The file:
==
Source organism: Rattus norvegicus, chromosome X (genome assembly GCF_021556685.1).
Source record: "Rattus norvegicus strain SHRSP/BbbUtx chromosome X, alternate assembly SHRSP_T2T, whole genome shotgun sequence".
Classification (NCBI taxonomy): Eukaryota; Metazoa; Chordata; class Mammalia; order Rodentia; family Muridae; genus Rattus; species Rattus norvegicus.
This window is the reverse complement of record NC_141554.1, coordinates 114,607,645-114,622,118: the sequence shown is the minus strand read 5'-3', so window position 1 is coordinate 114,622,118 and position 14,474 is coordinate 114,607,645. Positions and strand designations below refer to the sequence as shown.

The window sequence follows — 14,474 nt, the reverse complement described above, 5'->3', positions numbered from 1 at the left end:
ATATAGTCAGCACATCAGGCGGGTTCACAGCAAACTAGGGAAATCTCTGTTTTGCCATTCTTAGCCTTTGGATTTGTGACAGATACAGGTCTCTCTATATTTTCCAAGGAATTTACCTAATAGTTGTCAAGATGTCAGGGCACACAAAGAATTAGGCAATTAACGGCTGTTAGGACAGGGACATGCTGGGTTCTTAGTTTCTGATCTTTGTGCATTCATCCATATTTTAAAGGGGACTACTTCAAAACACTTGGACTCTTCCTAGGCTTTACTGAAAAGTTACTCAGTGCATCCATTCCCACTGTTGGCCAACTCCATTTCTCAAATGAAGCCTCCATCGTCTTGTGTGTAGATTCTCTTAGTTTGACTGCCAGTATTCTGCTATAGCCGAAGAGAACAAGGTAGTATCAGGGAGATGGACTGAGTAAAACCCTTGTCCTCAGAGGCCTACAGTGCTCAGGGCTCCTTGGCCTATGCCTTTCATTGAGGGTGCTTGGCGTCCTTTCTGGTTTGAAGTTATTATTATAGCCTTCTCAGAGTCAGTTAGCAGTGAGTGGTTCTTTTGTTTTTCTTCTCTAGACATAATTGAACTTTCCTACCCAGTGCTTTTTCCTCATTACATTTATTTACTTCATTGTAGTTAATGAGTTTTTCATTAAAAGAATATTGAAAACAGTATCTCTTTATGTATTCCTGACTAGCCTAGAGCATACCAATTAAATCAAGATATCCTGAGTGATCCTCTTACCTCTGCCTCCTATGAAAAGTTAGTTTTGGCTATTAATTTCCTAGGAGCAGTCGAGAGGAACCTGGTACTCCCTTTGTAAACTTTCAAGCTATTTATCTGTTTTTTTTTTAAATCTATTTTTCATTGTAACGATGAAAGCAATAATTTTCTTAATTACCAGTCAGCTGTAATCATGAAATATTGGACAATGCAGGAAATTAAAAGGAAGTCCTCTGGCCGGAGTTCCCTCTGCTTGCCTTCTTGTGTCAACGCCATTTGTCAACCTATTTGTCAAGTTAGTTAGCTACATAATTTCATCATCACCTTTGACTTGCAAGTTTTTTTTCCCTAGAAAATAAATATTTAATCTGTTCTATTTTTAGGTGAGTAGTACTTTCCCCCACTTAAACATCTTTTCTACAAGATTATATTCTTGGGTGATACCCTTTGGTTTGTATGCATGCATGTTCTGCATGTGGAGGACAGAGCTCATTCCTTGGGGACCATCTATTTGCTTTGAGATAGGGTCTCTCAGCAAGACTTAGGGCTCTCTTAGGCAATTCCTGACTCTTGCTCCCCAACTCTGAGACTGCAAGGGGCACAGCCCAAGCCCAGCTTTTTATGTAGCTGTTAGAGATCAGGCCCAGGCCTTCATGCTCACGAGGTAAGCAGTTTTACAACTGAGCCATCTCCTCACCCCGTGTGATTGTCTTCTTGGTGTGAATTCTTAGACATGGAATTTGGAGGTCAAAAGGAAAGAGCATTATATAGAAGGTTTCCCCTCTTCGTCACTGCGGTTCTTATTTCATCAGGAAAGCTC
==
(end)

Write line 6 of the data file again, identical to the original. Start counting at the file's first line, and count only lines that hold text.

ATATAGTCAGCACATCAGGCGGGTTCACAGCAAACTAGGGAAATCTCTGTTTTGCCATTCTTAGCCTTTGGATTTGTGACAGATACAGGTCTCTCTATATTTTCCAAGGAATTTACCTAATAGTTGTCAAGATGTCAGGGCACACAAAGAATTAGGCAATTAACGGCTGTTAGGACAGGGACATGCTGGGTTCTTAGTTTCTGATCTTTGTGCATTCATCCATATTTTAAAGGGGACTACTTCAAAACACTTGGACTCTTCCTAGGCTTTACTGAAAAGTTACTCAGTGCATCCATTCCCACTGTTGGCCAACTCCATTTCTCAAATGAAGCCTCCATCGTCTTGTGTGTAGATTCTCTTAGTTTGACTGCCAGTATTCTGCTATAGCCGAAGAGAACAAGGTAGTATCAGGGAGATGGACTGAGTAAAACCCTTGTCCTCAGAGGCCTACAGTGCTCAGGGCTCCTTGGCCTATGCCTTTCATTGAGGGTGCTTGGCGTCCTTTCTGGTTTGAAGTTATTATTATAGCCTTCTCAGAGTCAGTTAGCAGTGAGTGGTTCTTTTGTTTTTCTTCTCTAGACATAATTGAACTTTCCTACCCAGTGCTTTTTCCTCATTACATTTATTTACTTCATTGTAGTTAATGAGTTTTTCATTAAAAGAATATTGAAAACAGTATCTCTTTATGTATTCCTGACTAGCCTAGAGCATACCAATTAAATCAAGATATCCTGAGTGATCCTCTTACCTCTGCCTCCTATGAAAAGTTAGTTTTGGCTATTAATTTCCTAGGAGCAGTCGAGAGGAACCTGGTACTCCCTTTGTAAACTTTCAAGCTATTTATCTGTTTTTTTTTTAAATCTATTTTTCATTGTAACGATGAAAGCAATAATTTTCTTAATTACCAGTCAGCTGTAATCATGAAATATTGGACAATGCAGGAAATTAAAAGGAAGTCCTCTGGCCGGAGTTCCCTCTGCTTGCCTTCTTGTGTCAACGCCATTTGTCAACCTATTTGTCAAGTTAGTTAGCTACATAATTTCATCATCACCTTTGACTTGCAAGTTTTTTTTCCCTAGAAAATAAATATTTAATCTGTTCTATTTTTAGGTGAGTAGTACTTTCCCCCACTTAAACATCTTTTCTACAAGATTATATTCTTGGGTGATACCCTTTGGTTTGTATGCATGCATGTTCTGCATGTGGAGGACAGAGCTCATTCCTTGGGGACCATCTATTTGCTTTGAGATAGGGTCTCTCAGCAAGACTTAGGGCTCTCTTAGGCAATTCCTGACTCTTGCTCCCCAACTCTGAGACTGCAAGGGGCACAGCCCAAGCCCAGCTTTTTATGTAGCTGTTAGAGATCAGGCCCAGGCCTTCATGCTCACGAGGTAAGCAGTTTTACAACTGAGCCATCTCCTCACCCCGTGTGATTGTCTTCTTGGTGTGAATTCTTAGACATGGAATTTGGAGGTCAAAAGGAAAGAGCATTATATAGAAGGTTTCCCCTCTTCGTCACTGCGGTTCTTATTTCATCAGGAAAGCTC